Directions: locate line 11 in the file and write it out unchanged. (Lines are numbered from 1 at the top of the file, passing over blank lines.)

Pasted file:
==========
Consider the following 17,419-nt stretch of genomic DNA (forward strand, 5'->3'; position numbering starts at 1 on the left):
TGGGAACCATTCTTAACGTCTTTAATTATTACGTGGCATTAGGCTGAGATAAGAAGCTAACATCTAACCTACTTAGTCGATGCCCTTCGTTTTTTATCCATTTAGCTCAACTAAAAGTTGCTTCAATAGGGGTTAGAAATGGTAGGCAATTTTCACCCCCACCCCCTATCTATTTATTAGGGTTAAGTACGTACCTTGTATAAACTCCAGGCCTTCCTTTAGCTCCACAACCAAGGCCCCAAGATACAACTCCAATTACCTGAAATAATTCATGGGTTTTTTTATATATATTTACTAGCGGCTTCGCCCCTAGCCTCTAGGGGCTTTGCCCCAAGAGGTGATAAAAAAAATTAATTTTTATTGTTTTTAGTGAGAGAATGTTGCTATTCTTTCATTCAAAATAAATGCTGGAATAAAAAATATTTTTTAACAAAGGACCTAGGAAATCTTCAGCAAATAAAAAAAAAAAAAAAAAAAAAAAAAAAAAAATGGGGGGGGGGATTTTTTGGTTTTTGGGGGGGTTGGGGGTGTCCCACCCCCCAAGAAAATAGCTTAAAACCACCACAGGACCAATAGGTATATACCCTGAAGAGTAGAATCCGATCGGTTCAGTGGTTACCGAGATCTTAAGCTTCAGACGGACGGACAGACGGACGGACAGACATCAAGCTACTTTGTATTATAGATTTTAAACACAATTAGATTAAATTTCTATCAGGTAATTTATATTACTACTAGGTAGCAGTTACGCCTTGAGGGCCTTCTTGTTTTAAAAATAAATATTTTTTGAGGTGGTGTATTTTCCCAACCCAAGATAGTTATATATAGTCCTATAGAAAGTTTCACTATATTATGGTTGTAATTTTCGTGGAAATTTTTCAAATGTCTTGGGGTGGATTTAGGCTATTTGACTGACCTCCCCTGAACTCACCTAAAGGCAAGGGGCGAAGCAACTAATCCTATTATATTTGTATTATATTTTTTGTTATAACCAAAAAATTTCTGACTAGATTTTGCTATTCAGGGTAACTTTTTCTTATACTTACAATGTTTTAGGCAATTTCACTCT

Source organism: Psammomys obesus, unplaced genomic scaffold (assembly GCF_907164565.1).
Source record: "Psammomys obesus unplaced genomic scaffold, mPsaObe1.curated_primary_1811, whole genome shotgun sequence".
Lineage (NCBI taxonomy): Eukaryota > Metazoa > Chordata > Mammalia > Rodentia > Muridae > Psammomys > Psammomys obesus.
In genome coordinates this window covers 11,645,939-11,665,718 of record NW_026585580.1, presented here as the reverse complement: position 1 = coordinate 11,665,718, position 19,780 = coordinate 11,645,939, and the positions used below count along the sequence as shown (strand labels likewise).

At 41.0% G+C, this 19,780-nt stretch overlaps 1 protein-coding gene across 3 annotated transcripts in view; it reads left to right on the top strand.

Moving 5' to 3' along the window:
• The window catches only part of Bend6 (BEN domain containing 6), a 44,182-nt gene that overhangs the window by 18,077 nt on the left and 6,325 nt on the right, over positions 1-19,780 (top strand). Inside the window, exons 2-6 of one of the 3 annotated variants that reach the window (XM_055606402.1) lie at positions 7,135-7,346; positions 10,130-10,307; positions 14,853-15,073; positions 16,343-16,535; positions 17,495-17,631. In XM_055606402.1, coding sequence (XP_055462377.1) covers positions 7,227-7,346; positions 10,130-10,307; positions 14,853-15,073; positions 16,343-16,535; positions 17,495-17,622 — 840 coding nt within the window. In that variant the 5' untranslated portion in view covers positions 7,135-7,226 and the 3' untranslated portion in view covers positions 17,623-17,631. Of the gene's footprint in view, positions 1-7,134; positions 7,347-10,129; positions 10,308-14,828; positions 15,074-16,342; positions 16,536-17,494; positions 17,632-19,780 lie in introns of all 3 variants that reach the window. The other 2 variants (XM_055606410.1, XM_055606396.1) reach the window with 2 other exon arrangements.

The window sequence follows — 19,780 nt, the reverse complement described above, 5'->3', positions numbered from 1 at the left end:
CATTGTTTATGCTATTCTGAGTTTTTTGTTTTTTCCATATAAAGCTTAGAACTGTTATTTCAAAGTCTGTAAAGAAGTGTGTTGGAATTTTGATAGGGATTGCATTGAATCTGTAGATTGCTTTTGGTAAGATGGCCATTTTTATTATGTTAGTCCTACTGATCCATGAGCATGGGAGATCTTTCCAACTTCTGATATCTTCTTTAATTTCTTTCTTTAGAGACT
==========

CATTGTTTATGCTATTCTGAGTTTTTTGTTTTTTCCATATAAAGCTTAGAACTGTTATTTCAAAGTCTGTAAAGAAGTGTGTTGGAATTTTGATAGGGATTGCATTGAATCTGTAGATTGCTTTTGGTAAGATGGCCATTTTTATTATGTTAGTCCTACTGATCCATGAGCATGGGAGATCTTTCCAACTTCTGATATCTTCTTTAATTTCTTTCTTTAGAGACT